In 2018, the Idaho Freedom Foundation worked with state lawmakers to pass the “Public Integrity in Elections Act.” The law is specifically designed to prevent government entities from using public money to advocate for the passage or defeat of a bond or levy or to support or defeat a candidate for election.
Unfortunately, the law hasn’t worked. That’s mainly because prior to its passage, special interests groups that defend the government-run education system wanted the bill watered down so that there isn’t really a consequence for breaking the law.
Our original version of the bill called for the possible judicial nullification of elections in which government agencies use public money to advocate the passage of a bond or levy. That provision was removed from the law, and the only thing left are small civil penalties for government officials who violate the statute. The bill leaves it to county prosecutors to weigh in on violations of the law by local governments and the attorney general to weigh in when the violation is by a state agency.
Every prosecutor that has looked at these cases has declined to do anything, even while acknowledging that the law’s been broken. This is why we also advocated making the matter one for the courts instead of leaving the issue in the hands of politicians or their appointees.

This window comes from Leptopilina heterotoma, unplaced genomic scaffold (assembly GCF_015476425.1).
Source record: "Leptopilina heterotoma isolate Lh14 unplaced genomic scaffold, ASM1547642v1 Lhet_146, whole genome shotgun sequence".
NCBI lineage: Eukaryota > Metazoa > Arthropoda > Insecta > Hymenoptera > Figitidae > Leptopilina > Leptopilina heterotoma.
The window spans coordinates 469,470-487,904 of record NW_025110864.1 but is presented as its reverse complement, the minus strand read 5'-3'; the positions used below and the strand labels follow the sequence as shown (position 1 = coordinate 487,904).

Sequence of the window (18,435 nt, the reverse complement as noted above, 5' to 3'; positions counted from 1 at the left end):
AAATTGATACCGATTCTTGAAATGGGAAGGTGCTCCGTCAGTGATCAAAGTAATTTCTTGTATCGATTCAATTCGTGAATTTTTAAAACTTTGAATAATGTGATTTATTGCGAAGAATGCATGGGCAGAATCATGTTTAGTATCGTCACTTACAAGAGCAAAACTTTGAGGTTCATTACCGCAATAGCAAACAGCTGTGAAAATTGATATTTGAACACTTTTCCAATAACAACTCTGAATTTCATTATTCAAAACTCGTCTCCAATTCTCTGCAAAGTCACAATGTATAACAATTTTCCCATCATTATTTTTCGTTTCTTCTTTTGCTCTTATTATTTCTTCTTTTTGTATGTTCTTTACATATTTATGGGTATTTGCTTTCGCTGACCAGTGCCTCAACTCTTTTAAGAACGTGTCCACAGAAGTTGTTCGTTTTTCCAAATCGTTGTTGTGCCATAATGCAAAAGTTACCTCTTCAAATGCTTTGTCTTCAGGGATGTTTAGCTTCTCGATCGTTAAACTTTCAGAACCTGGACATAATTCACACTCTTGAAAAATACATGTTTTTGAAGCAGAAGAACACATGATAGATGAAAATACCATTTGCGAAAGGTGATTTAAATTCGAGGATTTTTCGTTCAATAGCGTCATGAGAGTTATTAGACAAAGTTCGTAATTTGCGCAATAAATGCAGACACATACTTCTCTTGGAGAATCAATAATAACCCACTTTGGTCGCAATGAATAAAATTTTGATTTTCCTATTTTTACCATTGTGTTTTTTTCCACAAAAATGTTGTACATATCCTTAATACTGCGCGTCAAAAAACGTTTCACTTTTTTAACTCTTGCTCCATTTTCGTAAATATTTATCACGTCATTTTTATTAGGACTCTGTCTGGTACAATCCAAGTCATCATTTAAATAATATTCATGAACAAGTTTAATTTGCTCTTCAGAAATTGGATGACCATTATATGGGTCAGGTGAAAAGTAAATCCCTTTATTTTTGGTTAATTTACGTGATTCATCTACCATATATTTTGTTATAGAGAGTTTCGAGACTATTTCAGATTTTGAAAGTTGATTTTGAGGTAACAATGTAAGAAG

Over the last four years, school districts and city governments have continued to electioneer at taxpayer expense. They hire consultants to build out campaigns and strategies to win, send out glossy mailers, and create video campaigns to describe the importance of a yes vote while avoiding the explicit use of the words “vote yes.”
The latest iteration of this electioneering comes from Idaho Falls District 91, an underperforming school district that is seeking a $250 million bond at next week’s general election. The school district sent out a glossy mailer to households in the district glorifying the bond and its supposed benefits.
The district “needs to address growth and overcrowding and improve school safety and security,” the mailer says. “Costs will only increase over time,” it continues. The district has “a proven track record of financial stewardship.” It adds that paying off other bonds early “is saving (taxpayers) millions of dollars.”
This is known as campaigning at taxpayer expense. It’s interesting to point out that if any other person or organization were to spend money simply to report District 91’s failing test scores (less than half of students can read, write, or do math with proficiency) or report that District 91 has an active LGBT club at Skyline High School, that would have to be reported to the government as a campaign expenditure. The district’s campaign activities, meanwhile, are more opaque.
Idaho law allows government entities to spend as much time on campaigns and elections as they do teaching. District 91 is just the latest example of bad behavior which is deserving of significantly worse consequences than what was written into statute four years ago. It’s time for District 91 and other bad actors to be held accountable.
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